Physics Stack Exchange is a question and answer site for active researchers, academics and students of physics. Join them; it only takes a minute:

Sign up
Here's how it works:
  1. Anybody can ask a question
  2. Anybody can answer
  3. The best answers are voted up and rise to the top

In non-abelian gauge theories self interaction of gauge fields is permitted, allowing coupling such as $WWZ$ (i.e. $Z$-boson decaying to $W^+W^-$) or ggg (i.e. gluon splitting into two new gluons).

The aforementioned particles are spin-1 particles, thus I'd assume that the above processes are prohibited from spin considerations. Consider for example a spin +1 gluon splitting in two new gluons, their total spin can either add to +2 or 0.

I am well aware that spin itself is not conserved in these interactions but only the total angular momentum $J=S+L$, thus I'd assume that the two gluons have a nonzero relative angular momentum $L$.

My question is whether that is the correct explanation for the phenomenon. My QM skills are a little bit rusty, so any help is appreciated!

share|cite|improve this question

$Z \rightarrow WW$ only works if the $Z$ is 'virtual', i.e. appears as an intermediate particle in the Feynman diagram and only for (propagator) masses $ \gtrsim 2 \cdot M_W$ (i.e. very 'off-shell').

Be careful not to confuse the following:

  • spin as in property of a particle. $W$, $Z$, $\gamma$ and the gluon are spin 1 particles
  • spin as a state (component with respect to some axis). $W$ and $Z$ bosons can have a spin state -1,0 and 1. Photons and gluons can only have a spin 0 state if they are 'off-shell'.

So from conservation of angular momentum point of view it is possible to have a virtual $Z$ with spin state zero couple to a pair of W bosons (having spin state -1 and +1). The existence of this coupling has been verified e.g. at LEP (see e.g. this example).

Triple gluon couplings (at least one gluon being off-shell which thus can have the spin state 0) are important in jet fragmentation and the calculation of the evolution of parton distribution functions.

share|cite|improve this answer

The massive verse massless cases are different.

Massive vector bosons are a bit more 'honest' in their representation of the Lorentz group in that they have all 3 DOF implied by the $j=1$ representation. That is, they have $2j+1 = 2(1)+1=3$ states with $j = -1,0,+1$ angular momentum. So now you can see that you can have 2 massive vector bosons one with $j = +1$ , the other with $j = -1$ that goes to a $j= 0$ state (with other possibilities as well).

Massless vector bosons only have the two $j = \pm 1$ DOF, the spin 0 component can be gauged away, and even if you keep it around, it is just a gauge redundancy in our description anyway. In this case your problem seems a bit more real. However, the scattering amplitude vanishes for 2 gluons to 1 gluon. You can see this by momentum conservation. Go to a frame where the gluons have equal and opposite momenta, so that the final state has zero momentum, which implies the final state gluon has zero momentum, which is a contradiction for massless particle. That is, there is a 3 point vertex in the Lagrangian, and so there is an off-shell amplitude, but once you put it on shell, the amplitude vanishes.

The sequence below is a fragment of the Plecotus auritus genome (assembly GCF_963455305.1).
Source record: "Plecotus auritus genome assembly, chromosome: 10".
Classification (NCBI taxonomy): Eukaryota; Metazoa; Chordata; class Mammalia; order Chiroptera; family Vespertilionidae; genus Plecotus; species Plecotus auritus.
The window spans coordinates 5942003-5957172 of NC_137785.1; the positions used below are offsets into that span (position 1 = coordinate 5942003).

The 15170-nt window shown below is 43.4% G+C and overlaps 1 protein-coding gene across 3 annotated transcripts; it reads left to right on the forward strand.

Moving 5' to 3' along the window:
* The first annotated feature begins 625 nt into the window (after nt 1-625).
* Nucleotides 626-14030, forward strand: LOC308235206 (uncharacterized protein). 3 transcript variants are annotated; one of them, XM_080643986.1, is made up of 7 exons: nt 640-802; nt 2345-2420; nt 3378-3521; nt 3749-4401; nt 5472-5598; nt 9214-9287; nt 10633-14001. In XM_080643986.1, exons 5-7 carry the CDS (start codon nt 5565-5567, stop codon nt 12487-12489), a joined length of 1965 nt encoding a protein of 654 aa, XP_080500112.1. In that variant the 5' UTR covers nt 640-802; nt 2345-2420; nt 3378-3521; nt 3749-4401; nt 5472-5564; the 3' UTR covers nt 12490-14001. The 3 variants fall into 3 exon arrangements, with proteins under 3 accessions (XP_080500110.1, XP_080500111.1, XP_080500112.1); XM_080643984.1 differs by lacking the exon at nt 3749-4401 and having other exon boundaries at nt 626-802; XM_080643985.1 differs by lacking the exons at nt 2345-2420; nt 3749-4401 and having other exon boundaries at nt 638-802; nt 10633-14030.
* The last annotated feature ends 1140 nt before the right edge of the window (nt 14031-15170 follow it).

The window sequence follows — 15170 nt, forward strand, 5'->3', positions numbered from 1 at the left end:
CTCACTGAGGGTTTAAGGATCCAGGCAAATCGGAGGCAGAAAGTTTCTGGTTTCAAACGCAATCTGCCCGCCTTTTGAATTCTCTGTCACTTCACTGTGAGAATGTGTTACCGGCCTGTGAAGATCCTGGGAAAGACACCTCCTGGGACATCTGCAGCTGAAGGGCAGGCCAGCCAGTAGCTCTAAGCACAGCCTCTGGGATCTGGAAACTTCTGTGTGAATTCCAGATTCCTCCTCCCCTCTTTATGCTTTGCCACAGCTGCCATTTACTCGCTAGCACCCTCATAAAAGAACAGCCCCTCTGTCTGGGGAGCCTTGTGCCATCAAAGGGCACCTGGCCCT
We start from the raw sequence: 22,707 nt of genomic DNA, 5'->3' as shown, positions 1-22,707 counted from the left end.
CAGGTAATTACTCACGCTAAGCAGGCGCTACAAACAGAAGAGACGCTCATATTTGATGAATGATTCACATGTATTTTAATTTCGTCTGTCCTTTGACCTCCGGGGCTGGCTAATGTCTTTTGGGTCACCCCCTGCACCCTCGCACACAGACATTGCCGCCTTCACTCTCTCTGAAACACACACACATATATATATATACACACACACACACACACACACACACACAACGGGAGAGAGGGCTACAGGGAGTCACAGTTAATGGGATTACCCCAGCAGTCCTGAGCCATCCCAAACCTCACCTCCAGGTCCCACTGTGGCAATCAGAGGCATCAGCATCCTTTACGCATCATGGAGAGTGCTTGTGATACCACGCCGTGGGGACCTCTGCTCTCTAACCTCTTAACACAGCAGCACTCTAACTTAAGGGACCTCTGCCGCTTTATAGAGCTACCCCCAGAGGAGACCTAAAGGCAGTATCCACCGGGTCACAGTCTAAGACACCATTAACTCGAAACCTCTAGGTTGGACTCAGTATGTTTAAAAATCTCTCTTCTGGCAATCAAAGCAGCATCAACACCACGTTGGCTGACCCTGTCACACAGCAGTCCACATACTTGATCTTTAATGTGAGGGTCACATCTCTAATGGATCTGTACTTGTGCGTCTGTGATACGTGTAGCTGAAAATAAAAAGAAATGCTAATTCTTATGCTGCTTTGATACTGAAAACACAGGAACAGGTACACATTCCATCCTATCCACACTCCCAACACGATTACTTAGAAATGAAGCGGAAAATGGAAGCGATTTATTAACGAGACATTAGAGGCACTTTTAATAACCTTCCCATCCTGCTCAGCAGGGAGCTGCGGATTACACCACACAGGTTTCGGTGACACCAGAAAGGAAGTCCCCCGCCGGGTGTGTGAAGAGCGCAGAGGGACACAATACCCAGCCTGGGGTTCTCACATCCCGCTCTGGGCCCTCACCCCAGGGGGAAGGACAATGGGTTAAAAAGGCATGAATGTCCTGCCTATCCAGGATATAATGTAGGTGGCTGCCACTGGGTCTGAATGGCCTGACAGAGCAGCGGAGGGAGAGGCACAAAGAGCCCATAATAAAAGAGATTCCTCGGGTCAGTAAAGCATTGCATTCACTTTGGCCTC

share|cite|improve this answer
I am only 90% sure about this, so please feel free to downvote. But PLEASE let me know where I am wrong with a comment. – DJBunk Feb 14 '13 at 15:18

If you are worried about angular momentum in your interaction, then you should look at the Lorentz structure of your vertices. For the triple couplings you are talking about, the Lorentz part of the couplings looks like:


Here $k_i$ are the momenta of the interacting particles and the space-time indices $\mu_i$ are going to be convoluted with polarization vectors (or with some propagators).

So even naively one can see that there is an interplay between polarization ($S$) and momentum ($L$) of the "participants". From here I'd conclude that your explanation is, indeed, correct. But...

There is a statement called "The Landau-Yang Theorem". Which says that two massless vector particles -- cannot be in a state with $J = 1$. So you actually cannot have a vector boson decaying into two massless vector bosons. But...

That works only if you hav an on-shell decaying particle. If it is off-shell (aforementioned convolution with a propagator) -- then you still can have that process.

share|cite|improve this answer

Your Answer


By posting your answer, you agree to the privacy policy and terms of service.

Not the answer you're looking for? Browse other questions tagged or ask your own question.